Breaking out of the city

Fancy a short break not too far from the madding crowd?

One of the great things about living in Birmingham is just how easy it is to drive a short distance and find yourself in a completely different world. A couple of hours on the road could see you anywhere from deepest Herefordshire to Cheshire, to the Cotswolds, which was where we headed for a bonus night away in Stow on the Wold, as guests of boutique hotel The Sheep on Sheep Street.

We’ve only ever been to the Cotswolds and back in a day before, which means that we’ve missed out on some of its pleasures. Taking the long way round, we skirted Stratford-upon-Avon and headed to Shipston-on-Stour. Despite its bijou appearance, there were lots of options for lunches and copious provisions for picnics. We opted for the latter, and headed off to visit the Rollright Stones.


The Rollrights include a stone circle, the number of stones in which is up for debate. Certainly a good excuse to have any accompanying children count them several times, while you occupy the very comfortable bench and just drink in the view. Along the footpath are the Whispering Knights, with the enormous King Stone in a field across the road.

On the way back home, we headed to Broadway for a meander through its charming shops, and its even more charming dog population. The best moment was undoubtedly the greeting between a gangly black Labrador pup, and a stately kinsman, who had managed to snaffle a biscuit by means of that famous “starved I am” look.

No journey south would be complete without a stop off at Hillers Farm Shop near Ragley Hall. Although they have a mighty fine café with a daily specials board, and a magnificent collection of salads, we didn’t have time or appetite to spare, and instead stocked up at the Farm Shop itself. The shop stocks Ragley Estate meats, and locally grown fruit and vegetables. At the moment, look out for plums, redcurrants and blackcurrants, strawberries and heritage tomatoes. There’s also a garden centre and a gift shop for further treats.

Stow on the Wold itself is a beautiful small market town, perched on top of Stow Hill. The town sits at the junction of seven major roads, including the Fosse Way, and was the centre of the Cotswolds wool industry. At its peak, 20,000 sheep could be sold in one day, which may account for the enormous size of the market square relative to the town.

We stayed, aptly enough, at the Sheep, on Sheep Street. The initial appeal of the pretty Cotswold stone building and its duck egg paintwork was even more enhanced by the discovery that is has a car park, thus avoiding that activity known as the Stow shuffle for a parking space. We did arrive at the peak time in the peak season, so the town was bustling with visitors.

We were shown to our room on the top floor of this rambling building, overlooking the green at the bottom of the main street and a mere twenty or so steps from the centre of town. The Sheep has been carefully renovated, so that rooms contain all the amenities you would hope to find: a large bath, a shower so powerful I was scared to press the ‘boost’ button, Nespresso maker, a duvet fabricated from clouds and some very stylish décor. Although the building is a warren of rooms slotted with great dexterity into the eaves of three seventeenth century buildings, excellent and yet inconspicuous signage makes finding your way around very easy. The rooms are spacious, with comfortable and eclectic furnishings.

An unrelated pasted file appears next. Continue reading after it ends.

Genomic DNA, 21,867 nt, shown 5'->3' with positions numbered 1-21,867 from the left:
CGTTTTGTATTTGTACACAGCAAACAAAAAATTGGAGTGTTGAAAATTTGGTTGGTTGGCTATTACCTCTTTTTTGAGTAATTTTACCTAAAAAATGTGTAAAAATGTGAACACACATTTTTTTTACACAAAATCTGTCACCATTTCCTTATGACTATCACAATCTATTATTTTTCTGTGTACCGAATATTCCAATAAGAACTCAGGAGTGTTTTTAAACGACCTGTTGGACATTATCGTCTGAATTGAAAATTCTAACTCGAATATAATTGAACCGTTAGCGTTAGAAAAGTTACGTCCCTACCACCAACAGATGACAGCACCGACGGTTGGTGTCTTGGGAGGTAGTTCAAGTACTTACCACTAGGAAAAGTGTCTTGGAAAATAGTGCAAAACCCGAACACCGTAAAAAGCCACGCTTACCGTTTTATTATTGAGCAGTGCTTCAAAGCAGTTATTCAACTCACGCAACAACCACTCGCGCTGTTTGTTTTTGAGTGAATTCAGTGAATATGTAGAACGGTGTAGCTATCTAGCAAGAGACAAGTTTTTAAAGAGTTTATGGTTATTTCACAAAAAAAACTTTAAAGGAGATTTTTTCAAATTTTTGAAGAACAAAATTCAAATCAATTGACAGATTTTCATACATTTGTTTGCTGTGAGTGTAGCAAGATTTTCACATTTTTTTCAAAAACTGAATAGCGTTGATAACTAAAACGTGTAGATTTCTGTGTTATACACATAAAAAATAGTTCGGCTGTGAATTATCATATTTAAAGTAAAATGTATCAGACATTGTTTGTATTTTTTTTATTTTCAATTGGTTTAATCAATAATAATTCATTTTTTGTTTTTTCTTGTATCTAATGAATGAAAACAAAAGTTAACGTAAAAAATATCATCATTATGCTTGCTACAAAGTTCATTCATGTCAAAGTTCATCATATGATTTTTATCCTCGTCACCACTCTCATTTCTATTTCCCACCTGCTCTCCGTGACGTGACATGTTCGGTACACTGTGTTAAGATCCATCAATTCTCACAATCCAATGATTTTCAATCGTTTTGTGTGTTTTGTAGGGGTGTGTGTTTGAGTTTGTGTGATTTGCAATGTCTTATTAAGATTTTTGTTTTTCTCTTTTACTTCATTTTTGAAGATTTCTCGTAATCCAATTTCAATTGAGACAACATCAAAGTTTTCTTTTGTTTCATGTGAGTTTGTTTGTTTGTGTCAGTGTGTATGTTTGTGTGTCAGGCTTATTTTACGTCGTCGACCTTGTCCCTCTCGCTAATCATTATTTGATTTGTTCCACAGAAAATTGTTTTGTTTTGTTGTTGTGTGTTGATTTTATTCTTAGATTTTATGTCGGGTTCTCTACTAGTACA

Bracketing our sleep in that magnificent cloud-like bed were two excellent meals. With one of our party having food allergies, we were prepared to undertake some careful questioning. However, having mentioned this when booking, we were immediately presented with a gluten free menu, which was annotated to take into account other food allergies. I should note at this point that there was a choice of at least half a dozen items per course, a significant cause of excitement for those of us unaccustomed through dietary constraints to such bounteous choice.

For starters, we opted for gambas pil pil, which arrived in a waft of garlic, and three fine scallops on the shell, served with crispy bacon and peas. For a main, we opted for the house speciality of pizza, along with a generous salad. From the gluten free selection, a Malaysian butternut squash and aubergine curry was served with coconut rice and a side of chilli greens with garlic. One of us managed to accommodate dessert, while the other slumped down into the nest of cushions at her seat and whimpered with pleasure into her Americano.


We were pleased to see that there were many local diners in the restaurant, the Sheep having clearly built up a following within the community. The pizza oven was getting good use throughout the evening, and burgers are also clearly a speciality well received by diners. The same principle of local patronage held true at breakfast the next morning, with a number of meetings being held at neighbouring tables.

Breakfast itself was also a thing of great beauty. The standard buffet table had some decidedly above average offerings. Apricots were poached in a vanilla syrup, with blueberries and strawberries and other fruits available alongside and a good variety of breads. From a number of cooked breakfast options, we chose the full English, which included an option for gluten free sausages. Breakfast service is open until a very civilised 11.30, giving you time for a little shopping or a constitutional in the town beforehand to work up your appetite.

Staff at the Sheep were warm and engaging, and we can definitely see ourselves returning.

The Sheep on Sheep Street, Stow on the Wold. Doubles from £90 a night B&B. Tel 01451 830344. For bookings visit